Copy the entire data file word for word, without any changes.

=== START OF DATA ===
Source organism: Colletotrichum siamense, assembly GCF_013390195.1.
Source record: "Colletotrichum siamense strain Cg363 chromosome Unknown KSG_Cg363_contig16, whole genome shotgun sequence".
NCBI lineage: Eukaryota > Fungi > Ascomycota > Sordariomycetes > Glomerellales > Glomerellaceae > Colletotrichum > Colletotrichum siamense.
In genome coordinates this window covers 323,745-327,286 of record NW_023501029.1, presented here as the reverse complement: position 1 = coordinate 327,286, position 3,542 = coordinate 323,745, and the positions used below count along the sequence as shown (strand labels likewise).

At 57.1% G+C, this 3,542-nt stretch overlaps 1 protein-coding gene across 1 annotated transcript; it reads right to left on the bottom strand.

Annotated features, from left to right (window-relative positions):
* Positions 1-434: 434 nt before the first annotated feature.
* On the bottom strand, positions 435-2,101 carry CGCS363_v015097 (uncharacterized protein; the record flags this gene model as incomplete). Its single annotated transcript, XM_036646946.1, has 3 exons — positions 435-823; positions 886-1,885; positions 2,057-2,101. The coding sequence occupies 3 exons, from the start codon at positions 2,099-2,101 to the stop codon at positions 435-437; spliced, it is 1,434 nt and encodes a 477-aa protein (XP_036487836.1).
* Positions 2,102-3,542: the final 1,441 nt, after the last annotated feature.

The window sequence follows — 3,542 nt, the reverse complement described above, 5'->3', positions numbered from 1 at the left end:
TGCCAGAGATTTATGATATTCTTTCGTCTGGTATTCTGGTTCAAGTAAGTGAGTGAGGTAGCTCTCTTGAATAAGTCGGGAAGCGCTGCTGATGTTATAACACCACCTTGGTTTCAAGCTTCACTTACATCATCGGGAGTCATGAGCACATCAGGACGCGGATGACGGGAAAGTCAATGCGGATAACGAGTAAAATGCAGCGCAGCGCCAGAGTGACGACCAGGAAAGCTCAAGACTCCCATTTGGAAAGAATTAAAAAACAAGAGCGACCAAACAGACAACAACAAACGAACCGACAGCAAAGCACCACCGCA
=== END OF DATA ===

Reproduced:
Source organism: Colletotrichum siamense, assembly GCF_013390195.1.
Source record: "Colletotrichum siamense strain Cg363 chromosome Unknown KSG_Cg363_contig16, whole genome shotgun sequence".
NCBI lineage: Eukaryota > Fungi > Ascomycota > Sordariomycetes > Glomerellales > Glomerellaceae > Colletotrichum > Colletotrichum siamense.
In genome coordinates this window covers 323,745-327,286 of record NW_023501029.1, presented here as the reverse complement: position 1 = coordinate 327,286, position 3,542 = coordinate 323,745, and the positions used below count along the sequence as shown (strand labels likewise).

At 57.1% G+C, this 3,542-nt stretch overlaps 1 protein-coding gene across 1 annotated transcript; it reads right to left on the bottom strand.

Annotated features, from left to right (window-relative positions):
* Positions 1-434: 434 nt before the first annotated feature.
* On the bottom strand, positions 435-2,101 carry CGCS363_v015097 (uncharacterized protein; the record flags this gene model as incomplete). Its single annotated transcript, XM_036646946.1, has 3 exons — positions 435-823; positions 886-1,885; positions 2,057-2,101. The coding sequence occupies 3 exons, from the start codon at positions 2,099-2,101 to the stop codon at positions 435-437; spliced, it is 1,434 nt and encodes a 477-aa protein (XP_036487836.1).
* Positions 2,102-3,542: the final 1,441 nt, after the last annotated feature.

The window sequence follows — 3,542 nt, the reverse complement described above, 5'->3', positions numbered from 1 at the left end:
TGCCAGAGATTTATGATATTCTTTCGTCTGGTATTCTGGTTCAAGTAAGTGAGTGAGGTAGCTCTCTTGAATAAGTCGGGAAGCGCTGCTGATGTTATAACACCACCTTGGTTTCAAGCTTCACTTACATCATCGGGAGTCATGAGCACATCAGGACGCGGATGACGGGAAAGTCAATGCGGATAACGAGTAAAATGCAGCGCAGCGCCAGAGTGACGACCAGGAAAGCTCAAGACTCCCATTTGGAAAGAATTAAAAAACAAGAGCGACCAAACAGACAACAACAAACGAACCGACAGCAAAGCACCACCGCA